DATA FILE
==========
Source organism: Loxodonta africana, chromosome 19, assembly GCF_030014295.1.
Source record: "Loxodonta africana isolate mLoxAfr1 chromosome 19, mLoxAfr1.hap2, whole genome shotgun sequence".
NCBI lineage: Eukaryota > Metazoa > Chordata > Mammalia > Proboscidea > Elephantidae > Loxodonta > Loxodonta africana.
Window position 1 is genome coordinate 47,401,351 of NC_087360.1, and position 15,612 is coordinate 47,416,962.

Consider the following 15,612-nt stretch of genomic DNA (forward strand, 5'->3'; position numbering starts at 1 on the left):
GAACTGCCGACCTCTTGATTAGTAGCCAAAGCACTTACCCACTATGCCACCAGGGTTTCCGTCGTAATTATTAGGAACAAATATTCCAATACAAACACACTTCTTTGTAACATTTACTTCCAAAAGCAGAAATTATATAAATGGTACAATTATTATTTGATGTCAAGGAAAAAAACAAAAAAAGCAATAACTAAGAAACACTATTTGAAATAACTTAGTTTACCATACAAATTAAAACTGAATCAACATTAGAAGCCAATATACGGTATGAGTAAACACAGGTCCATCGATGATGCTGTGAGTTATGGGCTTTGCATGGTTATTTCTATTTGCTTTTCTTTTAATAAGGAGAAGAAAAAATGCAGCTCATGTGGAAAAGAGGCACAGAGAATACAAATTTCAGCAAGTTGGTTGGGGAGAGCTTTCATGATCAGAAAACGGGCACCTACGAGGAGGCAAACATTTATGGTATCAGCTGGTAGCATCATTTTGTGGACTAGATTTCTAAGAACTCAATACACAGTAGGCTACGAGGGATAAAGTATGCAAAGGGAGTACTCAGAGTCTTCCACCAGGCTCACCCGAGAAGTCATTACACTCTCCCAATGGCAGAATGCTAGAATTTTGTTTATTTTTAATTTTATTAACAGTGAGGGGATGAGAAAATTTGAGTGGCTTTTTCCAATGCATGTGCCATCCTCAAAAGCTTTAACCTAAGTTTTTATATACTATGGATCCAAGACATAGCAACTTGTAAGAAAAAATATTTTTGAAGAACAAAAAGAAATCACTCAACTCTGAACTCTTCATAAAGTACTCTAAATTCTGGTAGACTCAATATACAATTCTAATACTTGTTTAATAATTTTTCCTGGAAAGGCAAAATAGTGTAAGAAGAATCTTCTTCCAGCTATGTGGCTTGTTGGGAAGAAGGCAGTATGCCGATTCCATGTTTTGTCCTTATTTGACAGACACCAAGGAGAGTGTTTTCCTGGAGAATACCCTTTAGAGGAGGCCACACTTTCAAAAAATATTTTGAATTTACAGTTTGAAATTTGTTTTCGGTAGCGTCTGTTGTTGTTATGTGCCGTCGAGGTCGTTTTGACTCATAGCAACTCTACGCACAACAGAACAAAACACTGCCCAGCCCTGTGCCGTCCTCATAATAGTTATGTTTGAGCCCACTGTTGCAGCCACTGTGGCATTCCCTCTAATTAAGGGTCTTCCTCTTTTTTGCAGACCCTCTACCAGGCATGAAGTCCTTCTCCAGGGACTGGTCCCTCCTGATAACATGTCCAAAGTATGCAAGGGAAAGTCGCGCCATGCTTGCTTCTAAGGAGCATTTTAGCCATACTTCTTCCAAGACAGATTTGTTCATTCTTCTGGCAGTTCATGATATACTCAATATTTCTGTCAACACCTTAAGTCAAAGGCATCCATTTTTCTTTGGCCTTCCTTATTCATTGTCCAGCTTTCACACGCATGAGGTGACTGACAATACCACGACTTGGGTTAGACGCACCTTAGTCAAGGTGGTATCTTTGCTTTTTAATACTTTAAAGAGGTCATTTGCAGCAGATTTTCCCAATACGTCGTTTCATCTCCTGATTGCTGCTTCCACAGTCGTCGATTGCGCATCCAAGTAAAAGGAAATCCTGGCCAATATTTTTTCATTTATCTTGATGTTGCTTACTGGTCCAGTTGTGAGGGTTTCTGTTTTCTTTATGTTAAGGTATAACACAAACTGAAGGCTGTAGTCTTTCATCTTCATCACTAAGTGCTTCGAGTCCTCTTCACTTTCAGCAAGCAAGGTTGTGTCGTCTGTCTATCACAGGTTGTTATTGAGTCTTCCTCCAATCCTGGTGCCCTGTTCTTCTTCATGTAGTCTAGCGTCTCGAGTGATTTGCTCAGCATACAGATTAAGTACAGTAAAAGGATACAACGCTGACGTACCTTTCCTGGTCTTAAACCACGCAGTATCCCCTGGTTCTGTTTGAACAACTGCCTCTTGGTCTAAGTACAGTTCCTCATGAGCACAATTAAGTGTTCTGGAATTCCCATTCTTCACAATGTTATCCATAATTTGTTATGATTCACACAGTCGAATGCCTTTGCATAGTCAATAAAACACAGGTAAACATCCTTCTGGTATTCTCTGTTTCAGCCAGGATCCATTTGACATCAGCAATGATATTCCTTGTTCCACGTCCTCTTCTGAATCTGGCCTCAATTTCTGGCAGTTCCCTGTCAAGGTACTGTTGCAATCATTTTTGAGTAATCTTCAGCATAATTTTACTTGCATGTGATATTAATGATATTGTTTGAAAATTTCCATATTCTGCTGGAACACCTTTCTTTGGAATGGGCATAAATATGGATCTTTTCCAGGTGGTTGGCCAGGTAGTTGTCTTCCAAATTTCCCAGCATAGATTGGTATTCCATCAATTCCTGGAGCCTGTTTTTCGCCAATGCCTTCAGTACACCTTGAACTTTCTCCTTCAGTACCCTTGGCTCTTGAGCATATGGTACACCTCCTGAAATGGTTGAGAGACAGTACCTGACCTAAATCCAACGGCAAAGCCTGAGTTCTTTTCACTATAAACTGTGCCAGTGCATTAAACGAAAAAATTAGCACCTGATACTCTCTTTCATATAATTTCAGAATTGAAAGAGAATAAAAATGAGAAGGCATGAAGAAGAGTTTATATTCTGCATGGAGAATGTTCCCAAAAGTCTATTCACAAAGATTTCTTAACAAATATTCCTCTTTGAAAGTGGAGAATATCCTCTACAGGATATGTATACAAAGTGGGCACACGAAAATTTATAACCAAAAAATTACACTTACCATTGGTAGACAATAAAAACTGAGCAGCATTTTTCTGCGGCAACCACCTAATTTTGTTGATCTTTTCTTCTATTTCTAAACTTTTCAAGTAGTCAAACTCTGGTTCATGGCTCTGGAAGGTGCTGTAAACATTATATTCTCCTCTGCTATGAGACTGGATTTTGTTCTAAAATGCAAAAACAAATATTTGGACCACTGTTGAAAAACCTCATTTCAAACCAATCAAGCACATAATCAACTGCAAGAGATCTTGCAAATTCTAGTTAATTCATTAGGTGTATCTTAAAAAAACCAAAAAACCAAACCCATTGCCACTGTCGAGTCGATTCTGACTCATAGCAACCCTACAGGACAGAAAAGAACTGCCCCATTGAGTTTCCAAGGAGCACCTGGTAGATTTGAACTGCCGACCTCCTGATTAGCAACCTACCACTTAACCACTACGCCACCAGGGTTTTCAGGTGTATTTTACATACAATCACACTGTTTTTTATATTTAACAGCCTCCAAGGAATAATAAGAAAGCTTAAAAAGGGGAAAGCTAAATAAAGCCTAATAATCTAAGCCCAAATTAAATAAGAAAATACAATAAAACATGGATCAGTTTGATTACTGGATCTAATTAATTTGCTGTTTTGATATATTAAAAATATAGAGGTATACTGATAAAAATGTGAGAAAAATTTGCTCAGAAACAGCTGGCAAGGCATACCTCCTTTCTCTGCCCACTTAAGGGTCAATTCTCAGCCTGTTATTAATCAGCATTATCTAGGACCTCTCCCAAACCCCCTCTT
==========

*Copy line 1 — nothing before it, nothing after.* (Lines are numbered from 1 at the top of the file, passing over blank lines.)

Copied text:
Source organism: Loxodonta africana, chromosome 19, assembly GCF_030014295.1.